WREG investigates the high number of Walmart calls to MPD

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MEMPHIS, Tenn. -- A News Channel 3 investigation uncovers details about whether one of the country's largest retailers is using your tax dollars to help pay for security.

It's a shopping mecca for deal hunters, but one of the nation's largest retailers is also a haven for petty crime.

Who could forget the viral video of two women scrapping in the shampoo aisle of an Indiana Walmart!

City leaders in Beech Grove, Indiana, fed up with police runs to the retail giant, declared the place a public nuisance and decided to levy fines for excessive calls.

Randy Parraz is the Director for Making Change at Walmart.

He told WREG, "Local communities need to stand up and say we're going to start billing you Walmart, for all the security you're getting from our police officers."

Making Change at Walmart is a campaign spearheaded by a union that monitors issues like workers rights'. Now, the group is taking on Walmart over its calls for service to police.

"We found a pattern where Walmart, instead of doing the right thing and investing and hiring sufficient workers to staff their stores and also invest in appropriate security for their stores, they're off-loading their security at the taxpayer cost to local police officers," said Parraz.

So, is the company that pulled in $482 billion in revenue last year, draining your pocket and our police officers' time?

The News Channel 3 Investigators dug through documents and found there were 2,698 calls for service from local, Walmart Super Centers to the Memphis Police Department over a 12-month period.

That equates to seven calls a day. That's more than the calls for service from local Target and Kroger stores, Southland Mall and Wolfchase Mall.

The Regional Medical Center had the exact number of calls as Walmart stores combined.

The Walmart, in Raleigh on Austin Peay, accounted for the bulk of the calls.

Employees at that Super Center called MPD 987 times from May of 2015 to May of 2016. In fact, records show police are often called to the store multiple times a day.

Most are requests for police to pickup someone already being held at the store (called a Holding Prisoner call), followed by disturbances and theft.

News Channel 3 found cases where Walmart employees called police after being ripped off for as little as $48 in merchandise.However, there were also larger thefts, like the time a guy walked out with nearly $1,000 in baby formula.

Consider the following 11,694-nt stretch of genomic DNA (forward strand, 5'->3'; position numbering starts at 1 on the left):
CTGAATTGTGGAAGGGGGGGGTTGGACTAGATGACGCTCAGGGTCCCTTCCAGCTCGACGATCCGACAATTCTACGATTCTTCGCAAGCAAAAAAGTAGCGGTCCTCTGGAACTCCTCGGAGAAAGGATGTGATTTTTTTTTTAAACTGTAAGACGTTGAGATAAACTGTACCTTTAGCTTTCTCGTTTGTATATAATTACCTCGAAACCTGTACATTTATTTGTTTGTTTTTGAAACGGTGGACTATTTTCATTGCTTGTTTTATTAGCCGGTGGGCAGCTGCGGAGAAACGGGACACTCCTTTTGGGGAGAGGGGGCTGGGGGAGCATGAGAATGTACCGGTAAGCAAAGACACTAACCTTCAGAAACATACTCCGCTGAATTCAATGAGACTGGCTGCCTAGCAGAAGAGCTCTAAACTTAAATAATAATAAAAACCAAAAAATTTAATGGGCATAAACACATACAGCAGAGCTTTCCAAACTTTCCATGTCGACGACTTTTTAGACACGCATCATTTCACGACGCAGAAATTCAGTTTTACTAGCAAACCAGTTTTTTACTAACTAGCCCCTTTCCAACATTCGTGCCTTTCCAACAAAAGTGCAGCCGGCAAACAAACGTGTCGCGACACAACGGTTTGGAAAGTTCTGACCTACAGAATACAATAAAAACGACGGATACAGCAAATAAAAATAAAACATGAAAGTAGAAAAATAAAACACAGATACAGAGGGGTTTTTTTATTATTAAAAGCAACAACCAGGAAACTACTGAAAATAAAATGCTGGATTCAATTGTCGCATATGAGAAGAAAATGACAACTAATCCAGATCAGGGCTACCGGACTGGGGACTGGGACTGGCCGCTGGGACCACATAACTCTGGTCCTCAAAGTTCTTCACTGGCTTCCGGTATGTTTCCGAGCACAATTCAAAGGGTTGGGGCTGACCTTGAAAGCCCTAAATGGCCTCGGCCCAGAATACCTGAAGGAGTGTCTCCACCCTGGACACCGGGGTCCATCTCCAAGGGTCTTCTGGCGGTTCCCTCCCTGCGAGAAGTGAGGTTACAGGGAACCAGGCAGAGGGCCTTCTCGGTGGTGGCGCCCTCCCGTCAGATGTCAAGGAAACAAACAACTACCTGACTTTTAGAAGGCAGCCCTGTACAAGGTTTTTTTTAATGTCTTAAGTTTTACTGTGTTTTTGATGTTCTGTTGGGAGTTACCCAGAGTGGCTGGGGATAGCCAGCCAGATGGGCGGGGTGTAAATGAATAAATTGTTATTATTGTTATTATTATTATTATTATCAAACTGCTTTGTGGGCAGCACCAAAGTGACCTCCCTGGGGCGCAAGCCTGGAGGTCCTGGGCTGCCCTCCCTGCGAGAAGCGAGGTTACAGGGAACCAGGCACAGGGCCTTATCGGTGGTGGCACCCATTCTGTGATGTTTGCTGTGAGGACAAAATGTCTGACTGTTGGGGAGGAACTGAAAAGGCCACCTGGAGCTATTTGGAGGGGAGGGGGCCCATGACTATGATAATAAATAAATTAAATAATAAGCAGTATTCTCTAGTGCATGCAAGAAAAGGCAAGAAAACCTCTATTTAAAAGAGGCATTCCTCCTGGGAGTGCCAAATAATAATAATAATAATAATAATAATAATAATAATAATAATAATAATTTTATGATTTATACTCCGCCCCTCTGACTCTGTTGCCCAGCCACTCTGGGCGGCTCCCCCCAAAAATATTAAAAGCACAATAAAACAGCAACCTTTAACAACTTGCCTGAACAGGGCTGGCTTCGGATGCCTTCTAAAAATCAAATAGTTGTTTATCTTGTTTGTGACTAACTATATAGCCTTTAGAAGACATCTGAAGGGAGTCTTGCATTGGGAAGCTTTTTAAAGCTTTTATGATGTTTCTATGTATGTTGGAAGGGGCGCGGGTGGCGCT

Parraz claimed a lack of discretion is part of the problem, saying police could be focusing on more serious crimes.

"It could be for a $2 item, a $5 item, a $100 item."

So, how much does it cost when police go out for say, a shoplifting call?

MPD told WREG it varies.

WREG's review of a snapshot of calls revealed some took under 30 minutes, where others took more than two hours. If the average patrolman spent just an hour on those 2,698 calls last year, that costs more than $61,000.

Colonel James Kirkwood heads up the precinct that covers the Walmart on Austin Peay.

"We answer calls for service, we're going to continue to answer calls for service," he said.

He said management at that Walmart has been extremely effective with security and is a good, corporate partner in the community.

Plus, he said not relying on police could make security matters worse.

"Sometimes shoplifters can be disruptive. They don't want to get caught so they'll fight, it can be a problem. So not calling the police, it can turn into something huge. It can turn into something very, very critical," added Col. Kirkwood.

But according to Parraz, cities that investigate the calls, get an even better response from Walmart.

"We also discovered through this process that Walmart, when they've been caught on it, they have made changes."

Walmart said their calls to police have decreased nationwide.

A spokesperson also told WREG they've added more Customer Hosts, those folks with the yellow vests at the door, and increased training for internal security.

They said it's up to store managers to decide if a location needs beefed up patrol, like off-duty officers.

Walmart also has a program where first-time offenders can avoid prosecution by participating in an educational class, but there's a fee required.

Walmart Statement to WREG:

“No retailer is immune to the challenge of crime. We recognize the importance of this issue at the highest levels of the company, and we are investing in people and technology to support our stores. We’re encouraged by a 35% reduction in calls to law enforcement agencies nationwide, on average, since we began implementing Restorative Justice and other crime deterrence programs. We’ll continue our outreach to law enforcement, in communities like Memphis, and across the country as part of our ongoing commitment to meet our customers’ and associates’ expectations of a safe and enjoyable shopping experience.”

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